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USA: the US Military Faces a Major Shake-Up as Trump prepares sweeping changes among upper commanders - by Gordon Lubold and Nancy A. Youssef

US President prepares sweeping changes in US upper Military Command
President Trump is expected to nominate Army Lt. Gen. Richard Clarke a former operations officer who played a critical role in the 2011 raid targeting Osama bin Laden to head of the U.S. Special Operations Command as part of a series of military promotions in coming months, according to U.S. officials.

Note EU-Digest: Some confusion here in this WSJ report by identifying Army Lt. Gen. Richard Clarke as the former operations officer who played a critical role in the 2011 raid targeting Osama bin Laden   

It was actually retired Adm. William McRaven, the man who oversaw the 2011 Navy SEAL raid that killed Osama bin Laden. McRaven also recently issued a stunning rebuke of President Donald Trump's decision to revoke the security clearance of former CIA Director John Brennan

The Journal also reported that the personnel shifts will affect officers fighting in the Middle East, as well as those working to counter Russia, overseeing Guantanamo Bay and engaging in stealth operations around the world.

Officials told the Journal that Army Lt. Gen. Richard Clarke is anticipated to be formally appointed to U.S. Special Operations Command, in Tampa, Fla. He would succeed Army Gen. Tony Thomas, who will retire next year. The Special Operations Command oversees the specialized forces of all military branches.

As of now, Clarke serves as the director of strategic plans and policy for the Pentagon's Joint Staff. He also served as operation officer at Joint Special Operations Command when the Pentagon initiated the raid that killed Osama Bin Laden. At that post, Clarke played a key role in the mission, participating in the planning, training and execution of the raid.

Trump will likely nominate two other commanders to replace retiring heads of regional combatant commands, several U.S. officials told the Journal.

Air Force Gen. Tod Wolters is anticipated to be chosen to head the U.S. European Command and North Atlantic Treaty Organization Supreme Allied Commander, Europe.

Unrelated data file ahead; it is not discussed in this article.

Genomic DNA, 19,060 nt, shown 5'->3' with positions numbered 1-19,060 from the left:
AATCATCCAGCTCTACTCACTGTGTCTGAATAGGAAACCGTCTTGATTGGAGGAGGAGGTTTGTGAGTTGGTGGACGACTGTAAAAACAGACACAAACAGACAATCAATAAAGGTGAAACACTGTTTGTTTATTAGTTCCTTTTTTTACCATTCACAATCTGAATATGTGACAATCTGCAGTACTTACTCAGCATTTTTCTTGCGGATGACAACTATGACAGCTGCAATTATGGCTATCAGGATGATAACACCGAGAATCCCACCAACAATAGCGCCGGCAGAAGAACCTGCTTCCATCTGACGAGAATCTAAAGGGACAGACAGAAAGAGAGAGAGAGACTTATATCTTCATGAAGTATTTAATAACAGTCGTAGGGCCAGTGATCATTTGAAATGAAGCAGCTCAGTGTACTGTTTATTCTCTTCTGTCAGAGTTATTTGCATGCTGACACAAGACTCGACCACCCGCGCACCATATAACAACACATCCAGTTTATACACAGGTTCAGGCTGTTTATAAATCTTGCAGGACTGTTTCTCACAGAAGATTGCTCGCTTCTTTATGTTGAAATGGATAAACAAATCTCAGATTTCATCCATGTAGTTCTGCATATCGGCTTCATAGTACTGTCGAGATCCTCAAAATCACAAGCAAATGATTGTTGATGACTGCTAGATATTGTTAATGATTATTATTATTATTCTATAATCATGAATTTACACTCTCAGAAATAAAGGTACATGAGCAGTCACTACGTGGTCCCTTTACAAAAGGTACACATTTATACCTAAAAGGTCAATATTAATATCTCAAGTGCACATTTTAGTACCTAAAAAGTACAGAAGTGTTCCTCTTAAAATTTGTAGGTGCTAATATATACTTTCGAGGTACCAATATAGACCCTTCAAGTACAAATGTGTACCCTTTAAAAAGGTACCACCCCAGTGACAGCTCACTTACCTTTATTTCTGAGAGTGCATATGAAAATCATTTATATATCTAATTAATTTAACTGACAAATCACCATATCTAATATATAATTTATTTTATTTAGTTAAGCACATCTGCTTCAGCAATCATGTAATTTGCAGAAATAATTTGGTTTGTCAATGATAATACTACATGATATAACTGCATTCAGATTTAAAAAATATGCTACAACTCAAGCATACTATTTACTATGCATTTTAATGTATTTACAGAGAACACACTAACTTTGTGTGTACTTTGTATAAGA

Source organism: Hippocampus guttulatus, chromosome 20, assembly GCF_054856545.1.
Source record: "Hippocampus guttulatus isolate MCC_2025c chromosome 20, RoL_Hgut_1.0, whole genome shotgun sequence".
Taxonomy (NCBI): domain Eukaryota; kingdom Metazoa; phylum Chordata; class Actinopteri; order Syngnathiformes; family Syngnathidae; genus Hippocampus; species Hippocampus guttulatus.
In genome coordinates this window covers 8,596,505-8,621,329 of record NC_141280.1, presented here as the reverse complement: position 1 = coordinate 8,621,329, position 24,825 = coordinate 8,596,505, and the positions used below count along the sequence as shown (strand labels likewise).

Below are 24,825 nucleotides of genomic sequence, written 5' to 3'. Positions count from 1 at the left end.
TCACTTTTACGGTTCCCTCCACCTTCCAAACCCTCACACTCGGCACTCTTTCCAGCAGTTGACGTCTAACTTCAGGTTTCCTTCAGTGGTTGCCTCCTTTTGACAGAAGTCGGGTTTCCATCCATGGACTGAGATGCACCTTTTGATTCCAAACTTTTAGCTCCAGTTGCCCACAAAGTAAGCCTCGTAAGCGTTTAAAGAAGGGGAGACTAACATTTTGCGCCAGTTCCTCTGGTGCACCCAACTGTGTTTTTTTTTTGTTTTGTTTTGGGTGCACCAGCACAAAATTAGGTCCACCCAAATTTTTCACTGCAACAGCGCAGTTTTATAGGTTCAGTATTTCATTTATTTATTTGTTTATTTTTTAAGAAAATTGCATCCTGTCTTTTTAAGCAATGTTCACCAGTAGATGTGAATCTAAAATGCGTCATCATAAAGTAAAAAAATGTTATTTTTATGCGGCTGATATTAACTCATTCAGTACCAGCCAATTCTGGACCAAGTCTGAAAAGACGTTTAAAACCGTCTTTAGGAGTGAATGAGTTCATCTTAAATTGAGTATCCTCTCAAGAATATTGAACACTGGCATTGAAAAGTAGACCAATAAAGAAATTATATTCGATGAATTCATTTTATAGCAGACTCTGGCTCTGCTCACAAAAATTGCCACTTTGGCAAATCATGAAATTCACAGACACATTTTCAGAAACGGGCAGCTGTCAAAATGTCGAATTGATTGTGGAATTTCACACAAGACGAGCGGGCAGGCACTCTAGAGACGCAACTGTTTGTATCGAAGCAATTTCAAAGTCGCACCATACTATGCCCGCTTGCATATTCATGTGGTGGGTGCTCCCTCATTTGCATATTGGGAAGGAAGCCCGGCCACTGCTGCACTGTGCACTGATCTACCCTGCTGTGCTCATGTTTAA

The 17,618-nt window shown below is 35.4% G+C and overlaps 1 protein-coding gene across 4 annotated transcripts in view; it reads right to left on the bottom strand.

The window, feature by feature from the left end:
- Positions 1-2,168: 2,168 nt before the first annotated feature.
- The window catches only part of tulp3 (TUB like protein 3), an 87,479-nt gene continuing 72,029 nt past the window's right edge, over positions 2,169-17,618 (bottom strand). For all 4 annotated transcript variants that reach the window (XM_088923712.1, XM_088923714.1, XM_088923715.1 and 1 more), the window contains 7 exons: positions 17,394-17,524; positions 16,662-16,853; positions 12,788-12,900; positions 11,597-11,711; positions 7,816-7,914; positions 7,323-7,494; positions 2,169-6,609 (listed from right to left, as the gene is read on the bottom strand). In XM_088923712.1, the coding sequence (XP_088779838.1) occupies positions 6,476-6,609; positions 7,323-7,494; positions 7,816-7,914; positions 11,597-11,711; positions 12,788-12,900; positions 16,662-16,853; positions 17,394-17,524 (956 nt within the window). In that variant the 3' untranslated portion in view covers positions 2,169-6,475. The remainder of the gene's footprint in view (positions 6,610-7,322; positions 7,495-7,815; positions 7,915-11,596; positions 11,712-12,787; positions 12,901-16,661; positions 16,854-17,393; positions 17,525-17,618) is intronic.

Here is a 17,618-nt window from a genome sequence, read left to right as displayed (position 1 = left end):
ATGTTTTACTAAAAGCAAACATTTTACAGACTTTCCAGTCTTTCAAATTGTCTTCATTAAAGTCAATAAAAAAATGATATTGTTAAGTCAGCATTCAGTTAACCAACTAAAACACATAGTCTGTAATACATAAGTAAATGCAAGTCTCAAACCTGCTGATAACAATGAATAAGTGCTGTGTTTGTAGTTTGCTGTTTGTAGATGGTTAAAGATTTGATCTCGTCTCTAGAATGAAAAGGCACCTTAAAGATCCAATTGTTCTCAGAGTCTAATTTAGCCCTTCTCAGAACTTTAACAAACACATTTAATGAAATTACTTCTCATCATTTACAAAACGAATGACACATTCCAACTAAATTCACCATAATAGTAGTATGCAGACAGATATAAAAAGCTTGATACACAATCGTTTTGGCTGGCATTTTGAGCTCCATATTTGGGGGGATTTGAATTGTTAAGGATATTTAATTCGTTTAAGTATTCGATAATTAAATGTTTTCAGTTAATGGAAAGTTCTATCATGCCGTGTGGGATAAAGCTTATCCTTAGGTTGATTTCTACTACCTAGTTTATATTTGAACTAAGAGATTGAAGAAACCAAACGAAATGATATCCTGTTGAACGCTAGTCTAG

In the past, Wolters has served as the operations officer on the Joint Staff at the Pentagon. Wolters currently runs Air Force Europe, Air Force Africa, and Allied Air Command, all of which are based in Germany. He has especially focused on combating Russia in recent years.

Marine Lt. Gen. Kenneth McKenzie Jr. is expected to take on U.S. Central Command, after Army Gen. Joseph Votel, according to the Journal. That position is also out of Tampa and is thought of as the most prominent in the military. The post is responsible for all operations in the Middle East.

McKenzie is currently the director of the Joint Staff, which often situates officers well for top commands. He has years of experience in the nation's capital as well as in war zones in Iraq and Afghanistan.

The Journal also reports that forces under the Special Operations Command have become increasingly important to the U.S. as it tries to lower its military presence across the world. Following from this emphasis, Trump nominated then commander of the Joint Special Operations Command Army Gen. Scott Miller to head up U.S. forces in Afghanistan.

McKenzie and Clarke's nominations will both require Senate confirmation, though it is rare for Senators to move to block military promotions.

The Pentagon and the speculated nominees declined to comment to the Journal.

In addition, two other high-ranking military posts are set to open next year, with the retirement of the Joint Chiefs of Staff Marine Gen. Joe Dunford and the vice chairman Air Force Gen. Paul Selva.

Several names have surfaced for the positions, including current Air Force chief of staff Gen. David Goldfein, Army chief of staff Gen. Mark Milley, and the head of U.S. strategic command Air Force Gen. John Hyten.

There may be two more additional openings, with the possible retirement of top U.S. commander in Afghanistan Army. Gen. John Nicholson and current commander of U.S. Forces, Korea Army Gen. Vince Brooks, officials told the Journal.

Read moreL Military Faces a Sweeping Turnover Among Upper Commanders - WSJ

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